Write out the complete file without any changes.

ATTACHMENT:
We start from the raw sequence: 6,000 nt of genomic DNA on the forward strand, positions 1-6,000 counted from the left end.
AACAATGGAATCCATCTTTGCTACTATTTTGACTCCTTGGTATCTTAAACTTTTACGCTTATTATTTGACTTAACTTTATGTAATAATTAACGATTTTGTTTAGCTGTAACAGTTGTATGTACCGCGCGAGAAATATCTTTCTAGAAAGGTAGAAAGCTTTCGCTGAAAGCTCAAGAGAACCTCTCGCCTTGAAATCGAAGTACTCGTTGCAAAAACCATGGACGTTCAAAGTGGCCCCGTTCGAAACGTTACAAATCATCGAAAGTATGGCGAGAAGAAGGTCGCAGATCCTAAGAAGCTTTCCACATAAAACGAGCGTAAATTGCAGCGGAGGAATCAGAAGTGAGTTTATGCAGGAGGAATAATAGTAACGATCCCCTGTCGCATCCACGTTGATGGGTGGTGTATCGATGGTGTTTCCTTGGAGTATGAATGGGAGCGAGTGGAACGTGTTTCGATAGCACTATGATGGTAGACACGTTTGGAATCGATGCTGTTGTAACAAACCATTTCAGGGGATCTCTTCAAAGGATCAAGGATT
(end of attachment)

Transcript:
We start from the raw sequence: 6,000 nt of genomic DNA on the forward strand, positions 1-6,000 counted from the left end.
AACAATGGAATCCATCTTTGCTACTATTTTGACTCCTTGGTATCTTAAACTTTTACGCTTATTATTTGACTTAACTTTATGTAATAATTAACGATTTTGTTTAGCTGTAACAGTTGTATGTACCGCGCGAGAAATATCTTTCTAGAAAGGTAGAAAGCTTTCGCTGAAAGCTCAAGAGAACCTCTCGCCTTGAAATCGAAGTACTCGTTGCAAAAACCATGGACGTTCAAAGTGGCCCCGTTCGAAACGTTACAAATCATCGAAAGTATGGCGAGAAGAAGGTCGCAGATCCTAAGAAGCTTTCCACATAAAACGAGCGTAAATTGCAGCGGAGGAATCAGAAGTGAGTTTATGCAGGAGGAATAATAGTAACGATCCCCTGTCGCATCCACGTTGATGGGTGGTGTATCGATGGTGTTTCCTTGGAGTATGAATGGGAGCGAGTGGAACGTGTTTCGATAGCACTATGATGGTAGACACGTTTGGAATCGATGCTGTTGTAACAAACCATTTCAGGGGATCTCTTCAAAGGATCAAGGATT